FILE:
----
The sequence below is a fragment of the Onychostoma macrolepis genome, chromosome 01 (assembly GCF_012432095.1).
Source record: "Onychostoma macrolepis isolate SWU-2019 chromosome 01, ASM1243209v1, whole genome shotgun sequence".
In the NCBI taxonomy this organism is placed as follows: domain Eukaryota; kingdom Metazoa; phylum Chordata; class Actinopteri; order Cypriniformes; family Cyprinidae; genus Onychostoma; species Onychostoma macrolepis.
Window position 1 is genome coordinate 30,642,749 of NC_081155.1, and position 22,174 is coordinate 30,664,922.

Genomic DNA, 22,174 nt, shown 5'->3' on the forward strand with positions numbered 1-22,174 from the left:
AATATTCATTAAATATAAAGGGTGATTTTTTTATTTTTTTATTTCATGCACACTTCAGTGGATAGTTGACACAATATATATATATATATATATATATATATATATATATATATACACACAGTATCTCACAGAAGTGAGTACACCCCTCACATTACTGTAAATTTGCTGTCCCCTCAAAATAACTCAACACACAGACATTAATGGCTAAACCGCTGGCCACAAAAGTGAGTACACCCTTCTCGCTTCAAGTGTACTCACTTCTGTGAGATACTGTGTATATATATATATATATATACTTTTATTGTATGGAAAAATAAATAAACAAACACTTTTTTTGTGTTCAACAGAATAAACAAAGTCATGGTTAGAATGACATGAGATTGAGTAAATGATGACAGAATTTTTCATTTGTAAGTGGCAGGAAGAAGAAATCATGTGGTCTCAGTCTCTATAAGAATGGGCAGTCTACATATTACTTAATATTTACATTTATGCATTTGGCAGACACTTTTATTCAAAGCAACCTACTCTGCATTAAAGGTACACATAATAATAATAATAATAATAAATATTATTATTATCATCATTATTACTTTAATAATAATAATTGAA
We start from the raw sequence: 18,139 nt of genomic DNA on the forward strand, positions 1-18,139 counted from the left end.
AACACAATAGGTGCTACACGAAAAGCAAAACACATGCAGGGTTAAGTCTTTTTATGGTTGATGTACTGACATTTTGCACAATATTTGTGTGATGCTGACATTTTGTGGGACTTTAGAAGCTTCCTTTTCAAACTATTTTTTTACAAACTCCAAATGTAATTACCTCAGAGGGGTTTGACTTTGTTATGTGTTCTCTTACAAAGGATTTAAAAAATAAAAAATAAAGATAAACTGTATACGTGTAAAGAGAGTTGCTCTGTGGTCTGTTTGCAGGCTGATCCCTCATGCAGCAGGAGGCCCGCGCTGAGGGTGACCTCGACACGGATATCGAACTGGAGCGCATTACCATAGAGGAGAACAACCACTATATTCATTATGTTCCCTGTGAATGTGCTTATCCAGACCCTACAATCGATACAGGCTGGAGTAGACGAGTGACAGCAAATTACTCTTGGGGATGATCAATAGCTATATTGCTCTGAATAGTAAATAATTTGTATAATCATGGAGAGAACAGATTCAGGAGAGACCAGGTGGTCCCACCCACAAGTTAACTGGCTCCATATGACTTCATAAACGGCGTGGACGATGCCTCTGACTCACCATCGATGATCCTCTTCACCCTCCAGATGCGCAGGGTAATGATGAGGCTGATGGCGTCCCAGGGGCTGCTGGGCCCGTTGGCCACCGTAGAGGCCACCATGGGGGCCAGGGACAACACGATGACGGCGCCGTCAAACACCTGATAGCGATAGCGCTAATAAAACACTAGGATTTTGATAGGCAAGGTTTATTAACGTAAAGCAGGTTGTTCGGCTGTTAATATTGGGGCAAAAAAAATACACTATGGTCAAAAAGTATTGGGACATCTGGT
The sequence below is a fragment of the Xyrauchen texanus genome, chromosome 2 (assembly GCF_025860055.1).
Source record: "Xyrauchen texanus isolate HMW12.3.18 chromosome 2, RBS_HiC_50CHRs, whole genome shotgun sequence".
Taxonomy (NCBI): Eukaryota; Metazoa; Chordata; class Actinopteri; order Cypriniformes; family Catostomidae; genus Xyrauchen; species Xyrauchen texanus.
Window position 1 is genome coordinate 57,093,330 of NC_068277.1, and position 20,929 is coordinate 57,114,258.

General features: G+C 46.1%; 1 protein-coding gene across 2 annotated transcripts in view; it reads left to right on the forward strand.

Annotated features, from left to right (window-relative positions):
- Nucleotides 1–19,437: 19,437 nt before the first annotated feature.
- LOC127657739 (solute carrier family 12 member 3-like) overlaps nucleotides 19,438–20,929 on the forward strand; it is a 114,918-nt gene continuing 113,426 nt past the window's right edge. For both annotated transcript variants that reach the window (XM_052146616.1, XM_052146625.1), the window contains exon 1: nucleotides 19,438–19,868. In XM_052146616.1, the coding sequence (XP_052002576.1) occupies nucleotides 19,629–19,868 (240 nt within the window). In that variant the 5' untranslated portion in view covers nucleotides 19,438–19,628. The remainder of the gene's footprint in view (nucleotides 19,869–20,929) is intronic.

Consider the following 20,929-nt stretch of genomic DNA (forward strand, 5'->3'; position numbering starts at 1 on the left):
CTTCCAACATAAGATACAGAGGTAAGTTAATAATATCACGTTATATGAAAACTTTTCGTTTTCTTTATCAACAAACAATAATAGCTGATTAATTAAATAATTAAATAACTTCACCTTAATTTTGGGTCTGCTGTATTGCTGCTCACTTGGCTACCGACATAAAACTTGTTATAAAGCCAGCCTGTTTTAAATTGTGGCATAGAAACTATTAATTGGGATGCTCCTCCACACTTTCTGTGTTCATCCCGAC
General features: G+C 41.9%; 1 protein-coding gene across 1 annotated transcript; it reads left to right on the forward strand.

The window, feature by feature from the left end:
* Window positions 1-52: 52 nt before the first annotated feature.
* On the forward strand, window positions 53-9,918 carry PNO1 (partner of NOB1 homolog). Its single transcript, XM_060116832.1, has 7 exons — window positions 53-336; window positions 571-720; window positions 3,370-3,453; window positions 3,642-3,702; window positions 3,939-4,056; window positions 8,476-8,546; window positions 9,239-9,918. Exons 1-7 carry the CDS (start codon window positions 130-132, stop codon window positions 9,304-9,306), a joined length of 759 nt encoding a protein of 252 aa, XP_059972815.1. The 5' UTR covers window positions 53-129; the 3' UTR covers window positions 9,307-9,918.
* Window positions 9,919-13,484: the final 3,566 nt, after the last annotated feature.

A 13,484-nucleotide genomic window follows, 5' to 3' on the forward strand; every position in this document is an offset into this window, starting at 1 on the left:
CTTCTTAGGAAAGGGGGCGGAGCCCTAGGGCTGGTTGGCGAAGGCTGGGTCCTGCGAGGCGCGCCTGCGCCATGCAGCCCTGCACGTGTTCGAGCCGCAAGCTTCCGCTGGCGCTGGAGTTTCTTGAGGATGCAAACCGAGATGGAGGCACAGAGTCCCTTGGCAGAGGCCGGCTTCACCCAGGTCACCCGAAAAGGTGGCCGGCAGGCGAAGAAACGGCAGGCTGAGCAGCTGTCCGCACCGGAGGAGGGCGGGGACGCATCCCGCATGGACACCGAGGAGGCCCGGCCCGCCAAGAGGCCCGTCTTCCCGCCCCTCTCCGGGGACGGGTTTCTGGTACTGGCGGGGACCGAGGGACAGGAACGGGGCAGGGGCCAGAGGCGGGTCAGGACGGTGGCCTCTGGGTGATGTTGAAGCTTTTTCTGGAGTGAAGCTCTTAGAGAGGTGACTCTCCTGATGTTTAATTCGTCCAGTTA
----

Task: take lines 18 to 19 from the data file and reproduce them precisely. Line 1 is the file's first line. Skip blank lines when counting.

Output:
CTTCCAACATAAGATACAGAGGTAAGTTAATAATATCACGTTATATGAAAACTTTTCGTTTTCTTTATCAACAAACAATAATAGCTGATTAATTAAATAATTAAATAACTTCACCTTAATTTTGGGTCTGCTGTATTGCTGCTCACTTGGCTACCGACATAAAACTTGTTATAAAGCCAGCCTGTTTTAAATTGTGGCATAGAAACTATTAATTGGGATGCTCCTCCACACTTTCTGTGTTCATCCCGAC
General features: G+C 41.9%; 1 protein-coding gene across 1 annotated transcript; it reads left to right on the forward strand.